MCCONNELL AIR FORCE BASE, Kan. — Airman Leadership School has been around for decades and is designed to provide Airmen with the tools and knowledge to effectively lead, supervise and motivate their subordinates.
As the Air Force evolves, the way professional military education is taught also adapts to the change. A few of the changes include the removal of the final exam, as well as some written assignments and marching. These tasks were replaced by new teaching strategies such as graded performance tasks and a capstone at the end of the course.
“The curriculum prior to the change was focused on evaluation of the student’s knowledge and comprehension utilizing an end of course examination and several assignments,” said Master Sgt. Tabitha Fredrickson, 22nd Force Support Squadron, ALS commandant. “Whereas the new curriculum is student-centered. Student’s bring previous experiences and rely on each other through the classroom discussions and performance assessments to improve one another.”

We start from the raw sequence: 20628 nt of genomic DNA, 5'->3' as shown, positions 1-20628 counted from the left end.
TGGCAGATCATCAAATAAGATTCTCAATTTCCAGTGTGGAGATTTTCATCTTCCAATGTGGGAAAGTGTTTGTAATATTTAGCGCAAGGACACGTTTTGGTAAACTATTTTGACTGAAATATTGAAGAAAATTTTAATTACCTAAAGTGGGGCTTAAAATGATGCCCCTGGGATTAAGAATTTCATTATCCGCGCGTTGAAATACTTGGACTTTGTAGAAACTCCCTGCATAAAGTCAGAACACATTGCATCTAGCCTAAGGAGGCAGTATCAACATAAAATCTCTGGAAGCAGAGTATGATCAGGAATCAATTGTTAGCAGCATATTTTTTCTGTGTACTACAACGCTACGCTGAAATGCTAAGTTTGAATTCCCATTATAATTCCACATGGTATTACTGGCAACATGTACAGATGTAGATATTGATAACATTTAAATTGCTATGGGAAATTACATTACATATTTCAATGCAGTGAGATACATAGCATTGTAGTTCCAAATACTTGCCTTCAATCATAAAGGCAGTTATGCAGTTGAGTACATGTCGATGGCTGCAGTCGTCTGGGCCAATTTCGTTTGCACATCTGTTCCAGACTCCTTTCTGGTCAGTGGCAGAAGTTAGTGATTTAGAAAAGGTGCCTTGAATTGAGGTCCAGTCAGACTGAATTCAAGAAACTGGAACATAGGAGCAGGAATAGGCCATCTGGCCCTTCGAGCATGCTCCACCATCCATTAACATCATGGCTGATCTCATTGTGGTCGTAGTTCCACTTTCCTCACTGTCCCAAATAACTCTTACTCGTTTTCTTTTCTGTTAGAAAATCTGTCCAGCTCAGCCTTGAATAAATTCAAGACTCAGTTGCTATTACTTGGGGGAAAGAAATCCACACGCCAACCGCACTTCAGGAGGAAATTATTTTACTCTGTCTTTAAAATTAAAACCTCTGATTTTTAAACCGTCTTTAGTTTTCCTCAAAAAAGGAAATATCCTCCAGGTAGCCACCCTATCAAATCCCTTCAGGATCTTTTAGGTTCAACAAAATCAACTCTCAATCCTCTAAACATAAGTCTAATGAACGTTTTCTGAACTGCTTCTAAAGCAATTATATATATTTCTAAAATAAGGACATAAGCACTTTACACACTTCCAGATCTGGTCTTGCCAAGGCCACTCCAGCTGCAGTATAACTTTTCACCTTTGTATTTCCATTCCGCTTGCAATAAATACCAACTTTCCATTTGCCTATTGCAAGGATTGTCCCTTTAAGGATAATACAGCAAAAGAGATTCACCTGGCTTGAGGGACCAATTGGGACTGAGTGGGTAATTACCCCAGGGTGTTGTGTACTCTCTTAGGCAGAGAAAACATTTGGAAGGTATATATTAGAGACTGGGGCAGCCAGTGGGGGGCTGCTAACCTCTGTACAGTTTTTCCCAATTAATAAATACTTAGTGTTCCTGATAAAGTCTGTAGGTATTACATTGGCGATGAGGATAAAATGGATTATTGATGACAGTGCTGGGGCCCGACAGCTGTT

ALS is a crucial portion of preparing the Air Force’s next generation of front-line supervisors and leaders to deal with different types of situations effectively and professionally.
“Students can expect to be placed in a professional learning environment with Airmen from many different career fields,” said Staff Sgt. Joseph Baughn, 22nd Force Support Squadron ALS instructor. “They can expect to increase their speaking skills, confidence and overall professionalism.”
With the changes to the curriculum, Airmen will have opportunities to use critical thinking skills to discuss the four Universal Courses: Mission, Leadership, Problem Solving and Air Force Culture. These open discussions help teach students that becoming a productive leader is not only about being able to talk with Airmen, but being able to listen to them effectively.
“Every Airman that comes through ALS is going to walk away with enhanced tools to communicate their contribution to the 22nd Air Refueling Wing and the Air Force Mission while connecting with members from diverse backgrounds to collaborate and apply cognitive strategies to solve work center, group, wing, and Air Force problems,” said Fredrickson. “All while exhibiting and being able to instill the Air Force core values in others.”